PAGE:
Wash the Garment
Wash as usual with liquid laundry detergent. Before drying the clothing, check to make sure that all of the mustard has been removed. If any hint of stain remains, repeat the steps above. Do not put the garment into the dryer until the stain is gone.
Chances are, you will need to repeat the steps at least twice. Once the stain is gone, go ahead and dry the clothing as usual.
Removing Mustard Stains on Nonwashable Fabrics
Use the following steps for materials that cannot be washed in a washing machine, such as acetate, triacetate, rayon, silk, wool, and burlap. Note that you cannot use dry-cleaning solvent on leather, suede, or velvet, however. If the mustard stain has dried, take the garment to a dry cleaner. These instructions are only for fresh stains.
Remove Excess Mustard
Lift off any excess mustard with a dull knife or spoon, taking care not to damage the fabric by scraping too hard.
Apply Dry Cleaning Solvent
Apply a dry cleaning solvent stain remover to loosen the residue, such as ForceField. Follow the package directions carefully for the length of time to let the product sit.
Brush and Blot
If the fabric is not too delicate, use a brush (a new toothbrush works well) to make light strokes on the fabric (tamping), and then blot the excess with an absorbent white cloth. You can also use a dull tool to scrape a dried caked-on stain.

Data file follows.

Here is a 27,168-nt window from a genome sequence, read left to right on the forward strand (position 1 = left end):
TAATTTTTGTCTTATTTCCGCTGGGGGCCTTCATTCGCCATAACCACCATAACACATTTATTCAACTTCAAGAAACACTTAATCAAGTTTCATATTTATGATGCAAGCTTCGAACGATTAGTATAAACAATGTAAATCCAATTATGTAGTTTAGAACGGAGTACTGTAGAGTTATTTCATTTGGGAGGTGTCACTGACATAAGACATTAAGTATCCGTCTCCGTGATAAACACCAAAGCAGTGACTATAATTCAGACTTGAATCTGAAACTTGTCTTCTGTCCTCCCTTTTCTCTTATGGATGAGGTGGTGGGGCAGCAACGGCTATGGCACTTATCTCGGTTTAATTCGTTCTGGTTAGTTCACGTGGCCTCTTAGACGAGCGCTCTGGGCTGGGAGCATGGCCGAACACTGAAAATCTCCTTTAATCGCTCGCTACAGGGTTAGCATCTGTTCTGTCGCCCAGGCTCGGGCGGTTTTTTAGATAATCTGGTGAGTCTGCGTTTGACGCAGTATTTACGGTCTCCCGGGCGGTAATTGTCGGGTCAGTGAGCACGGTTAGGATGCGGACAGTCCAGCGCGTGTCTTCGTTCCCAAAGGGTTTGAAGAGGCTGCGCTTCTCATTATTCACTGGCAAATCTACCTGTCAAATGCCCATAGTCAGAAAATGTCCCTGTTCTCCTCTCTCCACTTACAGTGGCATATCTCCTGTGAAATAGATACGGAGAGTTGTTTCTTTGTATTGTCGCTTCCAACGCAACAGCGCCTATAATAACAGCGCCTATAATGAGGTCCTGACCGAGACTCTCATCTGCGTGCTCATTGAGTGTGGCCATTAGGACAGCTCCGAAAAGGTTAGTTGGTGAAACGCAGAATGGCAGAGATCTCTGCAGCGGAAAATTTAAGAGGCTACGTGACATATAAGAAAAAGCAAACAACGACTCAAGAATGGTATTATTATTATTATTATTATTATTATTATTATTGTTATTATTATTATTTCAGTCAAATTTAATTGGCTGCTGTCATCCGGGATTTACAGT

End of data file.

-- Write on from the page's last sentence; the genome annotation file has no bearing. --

Reapply the Dry Cleaning Solvent
Flush the stain with fresh dry-cleaning solvent, and check to see if any traces of mustard remain. If not, let the garment dry. If so, continue to the next step.
Blot and Treat With Vinegar
If the stain remains, use a sponge or pad dampened with water and make light strokes, moving outward from the center of the stain. Then apply a wet sponge with few drops of white vinegar. Tamp again to loosen the stain and then flush with cold water. Check to see if the stain is gone. If it remains, and the fabric is white, continue to the next step. If the fabric is colored, then you've done the best you can at home.
Treat With Hydrogen Peroxide and Ammonia
If the stain is still visible on white fabrics, moisten the area with three-percent hydrogen peroxide plus a drop of ammonia (except on silk and wool). Do not bleach longer than 15 minutes, and then flush with cold water and let the fabric dry.
Combining hydrogen peroxide and ammonia can produce strong-smelling fumes. Use with caution and only in a well-ventilated space.
Additional Tips for Handling Mustard Stains
The best way to tackle mustard stains on fabric is not to have them to begin with, so take extra care when enjoying this bright yellow condiment. But should an accident occur and mustard plops onto your shirt or other fabric, follow the guidelines above as soon as possible. If the stain persists even after your best efforts, chance are it's permanent. However, it is possible that a professional dry cleaner can reduce the discoloration further. Explain the steps you've already taken and the products you've tried. The dry cleaner should be able to tell you if they feel they can remove the stain or not.